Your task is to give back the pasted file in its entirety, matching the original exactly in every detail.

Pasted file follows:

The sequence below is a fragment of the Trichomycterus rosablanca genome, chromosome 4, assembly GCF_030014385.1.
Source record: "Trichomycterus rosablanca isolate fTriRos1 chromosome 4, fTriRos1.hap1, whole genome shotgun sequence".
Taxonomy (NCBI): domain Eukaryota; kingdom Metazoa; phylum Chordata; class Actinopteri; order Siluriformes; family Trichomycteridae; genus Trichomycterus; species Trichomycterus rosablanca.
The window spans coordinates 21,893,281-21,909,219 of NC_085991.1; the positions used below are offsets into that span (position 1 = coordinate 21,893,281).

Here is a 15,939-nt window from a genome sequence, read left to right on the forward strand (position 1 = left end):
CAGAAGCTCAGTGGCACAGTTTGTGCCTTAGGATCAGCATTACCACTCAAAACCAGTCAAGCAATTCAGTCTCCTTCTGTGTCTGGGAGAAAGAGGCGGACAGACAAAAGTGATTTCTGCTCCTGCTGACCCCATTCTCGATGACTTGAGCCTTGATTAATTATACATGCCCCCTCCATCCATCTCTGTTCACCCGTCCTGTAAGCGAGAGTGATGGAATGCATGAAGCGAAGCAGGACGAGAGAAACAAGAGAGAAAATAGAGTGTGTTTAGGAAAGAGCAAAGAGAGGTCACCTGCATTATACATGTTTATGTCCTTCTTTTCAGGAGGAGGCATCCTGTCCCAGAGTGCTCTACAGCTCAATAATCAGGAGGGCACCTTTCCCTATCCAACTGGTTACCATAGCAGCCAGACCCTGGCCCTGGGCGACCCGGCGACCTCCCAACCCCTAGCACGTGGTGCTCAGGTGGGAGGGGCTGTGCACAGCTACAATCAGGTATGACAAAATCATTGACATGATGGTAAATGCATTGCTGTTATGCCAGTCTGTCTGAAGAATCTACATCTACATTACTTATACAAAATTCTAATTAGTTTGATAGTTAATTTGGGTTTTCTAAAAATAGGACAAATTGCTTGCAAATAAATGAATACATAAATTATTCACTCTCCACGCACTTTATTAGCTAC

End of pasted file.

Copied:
The sequence below is a fragment of the Trichomycterus rosablanca genome, chromosome 4, assembly GCF_030014385.1.
Source record: "Trichomycterus rosablanca isolate fTriRos1 chromosome 4, fTriRos1.hap1, whole genome shotgun sequence".
Taxonomy (NCBI): domain Eukaryota; kingdom Metazoa; phylum Chordata; class Actinopteri; order Siluriformes; family Trichomycteridae; genus Trichomycterus; species Trichomycterus rosablanca.
The window spans coordinates 21,893,281-21,909,219 of NC_085991.1; the positions used below are offsets into that span (position 1 = coordinate 21,893,281).

Here is a 15,939-nt window from a genome sequence, read left to right on the forward strand (position 1 = left end):
CAGAAGCTCAGTGGCACAGTTTGTGCCTTAGGATCAGCATTACCACTCAAAACCAGTCAAGCAATTCAGTCTCCTTCTGTGTCTGGGAGAAAGAGGCGGACAGACAAAAGTGATTTCTGCTCCTGCTGACCCCATTCTCGATGACTTGAGCCTTGATTAATTATACATGCCCCCTCCATCCATCTCTGTTCACCCGTCCTGTAAGCGAGAGTGATGGAATGCATGAAGCGAAGCAGGACGAGAGAAACAAGAGAGAAAATAGAGTGTGTTTAGGAAAGAGCAAAGAGAGGTCACCTGCATTATACATGTTTATGTCCTTCTTTTCAGGAGGAGGCATCCTGTCCCAGAGTGCTCTACAGCTCAATAATCAGGAGGGCACCTTTCCCTATCCAACTGGTTACCATAGCAGCCAGACCCTGGCCCTGGGCGACCCGGCGACCTCCCAACCCCTAGCACGTGGTGCTCAGGTGGGAGGGGCTGTGCACAGCTACAATCAGGTATGACAAAATCATTGACATGATGGTAAATGCATTGCTGTTATGCCAGTCTGTCTGAAGAATCTACATCTACATTACTTATACAAAATTCTAATTAGTTTGATAGTTAATTTGGGTTTTCTAAAAATAGGACAAATTGCTTGCAAATAAATGAATACATAAATTATTCACTCTCCACGCACTTTATTAGCTAC